Alarm Fatigue

Dr. Leah Baron on Alarm Notification Systems and Identifying Actionable Alarms and Preventing False Alarms Virtua Memorial Hospital’s Experience in Reducing Alarm Fatigue

Leah Baron, MD, who is Chief of The Department of Anesthesiology at Virtua Memorial Hospital, recently spoke with the Physician-Patient Alliance for Health & Safety (PPAHS) in a clinical education podcast about the experience of Virtua Memorial Hospital in improving patient safety and reducing alarm fatigue.

Dr. Baron says that what began as a project to implement capnography monitoring to address opioid-induced respiratory depression quickly turned into a project to reduce nuisance alarms when monitoring resulted in too many false alarms:

“when we first introduced capnography to monitor patients for respiratory depression related to their opioid therapy, we very quickly found out that the amount of alarms that were bombarding our health care workers was unmanageable. And, the reality was that they could not respond to all of them, but a lot of them were just pure noise. And, that’s why we realized that if we want to use this effectively, we needed to figure out how to identify these actionable alarms and filter the noise, and that’s why, subsequently, we decided that we’re going to do another study and see if we can achieve better results with that.”

                 

Dr. Leah Baron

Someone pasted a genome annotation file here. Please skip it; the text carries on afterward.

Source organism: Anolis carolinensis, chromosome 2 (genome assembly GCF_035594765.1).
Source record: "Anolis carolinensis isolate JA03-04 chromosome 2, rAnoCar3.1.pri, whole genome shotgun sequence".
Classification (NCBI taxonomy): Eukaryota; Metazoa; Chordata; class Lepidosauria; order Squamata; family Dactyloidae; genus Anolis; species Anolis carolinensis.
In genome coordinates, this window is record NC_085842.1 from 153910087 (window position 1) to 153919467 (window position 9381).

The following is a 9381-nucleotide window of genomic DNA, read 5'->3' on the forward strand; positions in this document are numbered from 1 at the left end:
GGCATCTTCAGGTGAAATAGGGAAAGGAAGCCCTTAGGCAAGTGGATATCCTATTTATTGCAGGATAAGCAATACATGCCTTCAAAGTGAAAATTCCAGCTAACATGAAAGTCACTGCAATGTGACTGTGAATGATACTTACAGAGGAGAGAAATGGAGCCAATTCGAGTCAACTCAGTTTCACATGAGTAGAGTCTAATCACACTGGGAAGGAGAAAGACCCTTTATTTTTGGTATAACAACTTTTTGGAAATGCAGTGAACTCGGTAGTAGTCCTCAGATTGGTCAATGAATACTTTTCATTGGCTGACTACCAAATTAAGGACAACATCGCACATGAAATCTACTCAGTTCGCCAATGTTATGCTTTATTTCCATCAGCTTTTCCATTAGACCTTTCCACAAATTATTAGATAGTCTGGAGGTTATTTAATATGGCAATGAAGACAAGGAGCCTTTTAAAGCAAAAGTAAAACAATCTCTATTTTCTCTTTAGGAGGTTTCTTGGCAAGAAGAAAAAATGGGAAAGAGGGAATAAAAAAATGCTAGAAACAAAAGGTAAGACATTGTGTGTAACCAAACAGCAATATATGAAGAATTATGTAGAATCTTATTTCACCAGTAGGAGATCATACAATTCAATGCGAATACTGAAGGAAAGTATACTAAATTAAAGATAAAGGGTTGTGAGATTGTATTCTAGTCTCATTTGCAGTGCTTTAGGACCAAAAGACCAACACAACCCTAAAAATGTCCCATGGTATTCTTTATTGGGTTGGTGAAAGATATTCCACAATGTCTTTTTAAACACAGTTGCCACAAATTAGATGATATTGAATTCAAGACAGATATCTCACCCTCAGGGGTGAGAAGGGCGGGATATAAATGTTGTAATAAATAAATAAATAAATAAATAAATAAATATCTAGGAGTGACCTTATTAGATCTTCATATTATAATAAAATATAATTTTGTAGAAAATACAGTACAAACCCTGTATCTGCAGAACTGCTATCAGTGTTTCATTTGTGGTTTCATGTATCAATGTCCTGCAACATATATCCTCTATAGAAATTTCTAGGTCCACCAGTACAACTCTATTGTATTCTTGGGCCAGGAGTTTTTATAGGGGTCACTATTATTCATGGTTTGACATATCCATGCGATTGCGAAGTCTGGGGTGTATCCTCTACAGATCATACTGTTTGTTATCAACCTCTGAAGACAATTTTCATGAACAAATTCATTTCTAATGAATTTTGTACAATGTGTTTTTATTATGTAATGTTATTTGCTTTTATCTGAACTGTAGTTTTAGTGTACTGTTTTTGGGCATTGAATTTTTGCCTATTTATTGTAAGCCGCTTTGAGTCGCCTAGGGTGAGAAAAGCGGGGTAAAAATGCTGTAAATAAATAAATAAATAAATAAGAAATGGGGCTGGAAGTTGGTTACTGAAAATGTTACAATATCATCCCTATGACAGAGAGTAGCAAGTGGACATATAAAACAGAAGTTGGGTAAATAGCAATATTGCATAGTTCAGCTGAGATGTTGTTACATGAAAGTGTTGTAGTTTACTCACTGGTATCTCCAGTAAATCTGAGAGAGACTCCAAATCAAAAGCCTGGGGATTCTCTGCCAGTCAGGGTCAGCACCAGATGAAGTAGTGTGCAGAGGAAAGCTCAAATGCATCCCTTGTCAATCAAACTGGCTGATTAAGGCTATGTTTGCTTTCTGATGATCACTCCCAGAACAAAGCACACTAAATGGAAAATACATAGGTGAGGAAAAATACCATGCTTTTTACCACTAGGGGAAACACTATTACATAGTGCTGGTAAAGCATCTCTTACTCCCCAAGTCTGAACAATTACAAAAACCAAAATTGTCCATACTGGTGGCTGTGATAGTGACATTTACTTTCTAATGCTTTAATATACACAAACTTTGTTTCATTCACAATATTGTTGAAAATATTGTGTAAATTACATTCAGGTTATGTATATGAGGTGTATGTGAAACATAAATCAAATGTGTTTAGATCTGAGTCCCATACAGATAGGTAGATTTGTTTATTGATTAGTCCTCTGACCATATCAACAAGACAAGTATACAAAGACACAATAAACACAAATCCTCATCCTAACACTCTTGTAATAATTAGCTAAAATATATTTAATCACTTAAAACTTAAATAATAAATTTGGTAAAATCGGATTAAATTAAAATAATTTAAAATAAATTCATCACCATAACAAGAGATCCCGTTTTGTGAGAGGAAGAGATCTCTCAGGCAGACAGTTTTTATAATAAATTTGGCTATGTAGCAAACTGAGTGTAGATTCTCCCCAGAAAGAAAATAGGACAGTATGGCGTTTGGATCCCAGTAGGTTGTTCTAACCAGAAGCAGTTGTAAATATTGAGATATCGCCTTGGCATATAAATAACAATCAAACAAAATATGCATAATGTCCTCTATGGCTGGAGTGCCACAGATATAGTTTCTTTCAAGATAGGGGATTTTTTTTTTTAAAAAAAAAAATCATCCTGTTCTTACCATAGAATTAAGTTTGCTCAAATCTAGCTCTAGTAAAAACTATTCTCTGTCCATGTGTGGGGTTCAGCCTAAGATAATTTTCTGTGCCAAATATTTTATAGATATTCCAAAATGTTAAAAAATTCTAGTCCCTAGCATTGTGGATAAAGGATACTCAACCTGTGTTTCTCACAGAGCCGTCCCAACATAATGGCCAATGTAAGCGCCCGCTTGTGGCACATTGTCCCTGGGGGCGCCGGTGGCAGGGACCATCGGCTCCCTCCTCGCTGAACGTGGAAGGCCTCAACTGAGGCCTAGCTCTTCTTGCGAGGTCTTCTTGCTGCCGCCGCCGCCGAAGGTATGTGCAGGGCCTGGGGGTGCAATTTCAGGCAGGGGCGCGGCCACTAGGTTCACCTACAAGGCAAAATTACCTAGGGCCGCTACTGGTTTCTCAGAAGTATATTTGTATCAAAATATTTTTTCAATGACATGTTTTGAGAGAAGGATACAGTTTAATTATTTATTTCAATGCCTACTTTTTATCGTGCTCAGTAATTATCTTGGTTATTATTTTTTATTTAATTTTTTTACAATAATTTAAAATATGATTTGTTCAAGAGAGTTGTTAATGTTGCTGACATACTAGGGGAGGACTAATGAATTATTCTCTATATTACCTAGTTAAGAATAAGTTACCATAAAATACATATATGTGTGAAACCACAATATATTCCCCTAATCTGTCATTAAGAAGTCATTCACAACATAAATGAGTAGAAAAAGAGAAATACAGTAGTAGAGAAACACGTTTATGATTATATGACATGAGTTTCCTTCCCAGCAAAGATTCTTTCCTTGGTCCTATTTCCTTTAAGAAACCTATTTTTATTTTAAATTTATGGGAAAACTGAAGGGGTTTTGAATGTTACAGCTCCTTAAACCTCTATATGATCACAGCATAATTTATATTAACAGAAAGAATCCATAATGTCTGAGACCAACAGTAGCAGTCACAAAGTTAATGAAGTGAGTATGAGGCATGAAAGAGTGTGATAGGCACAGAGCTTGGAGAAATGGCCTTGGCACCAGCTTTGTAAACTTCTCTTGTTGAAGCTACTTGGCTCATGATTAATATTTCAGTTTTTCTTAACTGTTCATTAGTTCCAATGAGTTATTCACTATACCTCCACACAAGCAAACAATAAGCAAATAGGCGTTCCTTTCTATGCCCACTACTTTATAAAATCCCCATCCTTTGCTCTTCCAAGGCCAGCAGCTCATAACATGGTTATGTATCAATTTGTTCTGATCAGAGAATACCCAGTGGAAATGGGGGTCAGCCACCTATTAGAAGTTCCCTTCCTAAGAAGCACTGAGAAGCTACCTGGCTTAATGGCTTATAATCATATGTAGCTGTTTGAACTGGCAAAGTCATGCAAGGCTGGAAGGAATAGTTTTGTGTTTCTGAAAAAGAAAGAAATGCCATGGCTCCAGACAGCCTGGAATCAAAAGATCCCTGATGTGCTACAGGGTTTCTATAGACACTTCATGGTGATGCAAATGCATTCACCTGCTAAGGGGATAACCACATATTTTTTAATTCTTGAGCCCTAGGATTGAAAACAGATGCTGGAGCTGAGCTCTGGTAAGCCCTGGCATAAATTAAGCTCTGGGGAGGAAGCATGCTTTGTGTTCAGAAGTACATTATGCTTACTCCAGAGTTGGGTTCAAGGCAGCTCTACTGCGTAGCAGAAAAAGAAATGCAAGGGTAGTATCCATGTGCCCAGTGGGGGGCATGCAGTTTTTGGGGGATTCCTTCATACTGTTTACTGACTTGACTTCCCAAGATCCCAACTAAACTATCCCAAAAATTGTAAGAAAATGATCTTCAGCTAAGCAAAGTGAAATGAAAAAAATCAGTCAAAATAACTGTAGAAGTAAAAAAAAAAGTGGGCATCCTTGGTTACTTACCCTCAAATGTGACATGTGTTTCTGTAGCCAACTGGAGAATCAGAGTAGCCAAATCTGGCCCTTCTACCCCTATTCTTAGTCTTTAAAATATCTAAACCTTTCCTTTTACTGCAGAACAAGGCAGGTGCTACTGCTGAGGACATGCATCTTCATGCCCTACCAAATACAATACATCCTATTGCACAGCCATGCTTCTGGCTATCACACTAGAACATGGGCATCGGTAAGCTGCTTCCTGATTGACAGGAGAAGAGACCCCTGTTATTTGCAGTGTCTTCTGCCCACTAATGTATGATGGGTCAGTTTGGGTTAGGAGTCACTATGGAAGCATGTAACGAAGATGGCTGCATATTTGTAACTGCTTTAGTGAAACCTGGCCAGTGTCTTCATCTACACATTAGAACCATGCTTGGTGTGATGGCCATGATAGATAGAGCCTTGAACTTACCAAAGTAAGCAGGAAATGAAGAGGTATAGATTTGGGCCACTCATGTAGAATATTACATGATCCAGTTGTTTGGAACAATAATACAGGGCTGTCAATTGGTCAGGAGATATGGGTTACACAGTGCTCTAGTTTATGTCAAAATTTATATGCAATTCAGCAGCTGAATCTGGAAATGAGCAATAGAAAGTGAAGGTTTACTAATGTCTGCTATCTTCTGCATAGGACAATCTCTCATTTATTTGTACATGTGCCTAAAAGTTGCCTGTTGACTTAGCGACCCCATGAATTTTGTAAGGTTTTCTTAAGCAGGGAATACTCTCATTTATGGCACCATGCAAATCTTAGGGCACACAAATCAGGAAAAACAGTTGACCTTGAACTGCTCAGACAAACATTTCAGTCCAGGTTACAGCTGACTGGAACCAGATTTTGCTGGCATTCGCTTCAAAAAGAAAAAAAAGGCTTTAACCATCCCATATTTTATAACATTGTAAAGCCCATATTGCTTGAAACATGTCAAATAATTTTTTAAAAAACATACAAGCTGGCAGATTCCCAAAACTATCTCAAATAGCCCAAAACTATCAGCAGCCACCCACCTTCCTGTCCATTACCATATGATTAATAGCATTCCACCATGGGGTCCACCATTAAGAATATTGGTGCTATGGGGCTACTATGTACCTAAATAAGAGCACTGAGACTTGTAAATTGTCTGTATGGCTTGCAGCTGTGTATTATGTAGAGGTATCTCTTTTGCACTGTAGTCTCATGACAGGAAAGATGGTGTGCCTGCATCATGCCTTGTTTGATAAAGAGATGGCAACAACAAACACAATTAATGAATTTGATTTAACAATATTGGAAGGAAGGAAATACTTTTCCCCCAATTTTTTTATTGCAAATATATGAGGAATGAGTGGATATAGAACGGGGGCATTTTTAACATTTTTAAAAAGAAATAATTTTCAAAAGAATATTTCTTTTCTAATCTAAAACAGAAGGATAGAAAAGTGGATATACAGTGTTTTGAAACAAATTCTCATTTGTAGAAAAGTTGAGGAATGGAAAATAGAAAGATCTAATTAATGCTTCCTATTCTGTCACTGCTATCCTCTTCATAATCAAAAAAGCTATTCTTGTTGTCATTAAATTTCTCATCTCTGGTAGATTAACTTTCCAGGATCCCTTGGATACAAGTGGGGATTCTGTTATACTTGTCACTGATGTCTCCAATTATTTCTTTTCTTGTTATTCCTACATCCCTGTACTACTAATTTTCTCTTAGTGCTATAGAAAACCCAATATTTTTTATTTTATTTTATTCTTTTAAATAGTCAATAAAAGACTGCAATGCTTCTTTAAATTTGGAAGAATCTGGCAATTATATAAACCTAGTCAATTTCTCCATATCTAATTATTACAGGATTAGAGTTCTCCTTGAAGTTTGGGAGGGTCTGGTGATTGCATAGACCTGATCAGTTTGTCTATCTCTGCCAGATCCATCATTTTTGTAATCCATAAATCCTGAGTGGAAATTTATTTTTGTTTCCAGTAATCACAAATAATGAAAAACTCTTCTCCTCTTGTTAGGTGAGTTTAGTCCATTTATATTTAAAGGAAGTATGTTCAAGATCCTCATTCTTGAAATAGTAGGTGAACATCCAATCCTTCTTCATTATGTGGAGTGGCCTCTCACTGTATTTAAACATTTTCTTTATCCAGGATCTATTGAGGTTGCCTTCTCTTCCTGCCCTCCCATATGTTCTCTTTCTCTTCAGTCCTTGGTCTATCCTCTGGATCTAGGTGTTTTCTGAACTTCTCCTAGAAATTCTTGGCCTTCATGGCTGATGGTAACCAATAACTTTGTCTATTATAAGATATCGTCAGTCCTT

By connecting capnography to middleware, Virtua Memorial Hospital has been able to distinguish between actionable and non-actionable alarms and help them to escalate the actionable alarms when they occurred. As Dr. Baron describes:

                     

“So, we selected patients with what we thought have a higher chance of having this respiratory depression – patients with significant serious sleep apnea undergoing major surgery. And, we created these algorithms that we wanted to test on our med-surg floors and see if they meet our expectations. So, that was our goal in this study. And, we actually were able to significantly reduce our alarms, without having a single patient event that went unnoticed.”

Details of Dr. Baron’s study have been recently published in AAMI’s Biomedical Instrumentation and Technology magazine in the article, “Continuous Surveillance of Sleep Apnea Patients in a Medical Surgical Unit.”

Featured in the podcast with Dr. Baron are: 


  • Maria Cvach, DNP, RN, FAAN  is director of policy management and integration for Johns Hopkins Health System; and
  • Marc Schlesinger (Senior Associate, ECRI Institute’s Applied Solutions Group).
Improving Patient Safety and Reducing Alarm Fatigue: The Right and Wrong Way to Use Continuous Surveillance Monitoring

Improving Patient Safety and Reducing Alarm Fatigue: The Right and Wrong Way to Use Continuous Surveillance Monitoring

The podcast may be listened to on the PPAHS YouTube channel by clicking here.

The clinical education podcast was made possible by an unrestricted educational grant from Bernoulli Health.

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